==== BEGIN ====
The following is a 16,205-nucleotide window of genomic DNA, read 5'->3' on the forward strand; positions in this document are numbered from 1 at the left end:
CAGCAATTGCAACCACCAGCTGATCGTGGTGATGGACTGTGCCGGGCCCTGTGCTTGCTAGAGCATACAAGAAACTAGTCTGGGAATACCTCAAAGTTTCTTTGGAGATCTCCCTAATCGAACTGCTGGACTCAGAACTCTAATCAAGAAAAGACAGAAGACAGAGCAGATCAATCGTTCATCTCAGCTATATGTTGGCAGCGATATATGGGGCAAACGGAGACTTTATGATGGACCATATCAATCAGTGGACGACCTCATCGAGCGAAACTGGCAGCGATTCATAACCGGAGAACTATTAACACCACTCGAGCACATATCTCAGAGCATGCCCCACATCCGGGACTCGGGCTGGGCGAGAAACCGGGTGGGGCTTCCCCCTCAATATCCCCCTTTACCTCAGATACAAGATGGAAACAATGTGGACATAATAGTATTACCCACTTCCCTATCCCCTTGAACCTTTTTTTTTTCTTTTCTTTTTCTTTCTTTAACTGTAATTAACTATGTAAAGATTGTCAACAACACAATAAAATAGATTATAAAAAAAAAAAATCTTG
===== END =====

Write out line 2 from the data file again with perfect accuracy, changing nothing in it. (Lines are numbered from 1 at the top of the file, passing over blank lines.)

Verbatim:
CAGCAATTGCAACCACCAGCTGATCGTGGTGATGGACTGTGCCGGGCCCTGTGCTTGCTAGAGCATACAAGAAACTAGTCTGGGAATACCTCAAAGTTTCTTTGGAGATCTCCCTAATCGAACTGCTGGACTCAGAACTCTAATCAAGAAAAGACAGAAGACAGAGCAGATCAATCGTTCATCTCAGCTATATGTTGGCAGCGATATATGGGGCAAACGGAGACTTTATGATGGACCATATCAATCAGTGGACGACCTCATCGAGCGAAACTGGCAGCGATTCATAACCGGAGAACTATTAACACCACTCGAGCACATATCTCAGAGCATGCCCCACATCCGGGACTCGGGCTGGGCGAGAAACCGGGTGGGGCTTCCCCCTCAATATCCCCCTTTACCTCAGATACAAGATGGAAACAATGTGGACATAATAGTATTACCCACTTCCCTATCCCCTTGAACCTTTTTTTTTTCTTTTCTTTTTCTTTCTTTAACTGTAATTAACTATGTAAAGATTGTCAACAACACAATAAAATAGATTATAAAAAAAAAAAATCTTG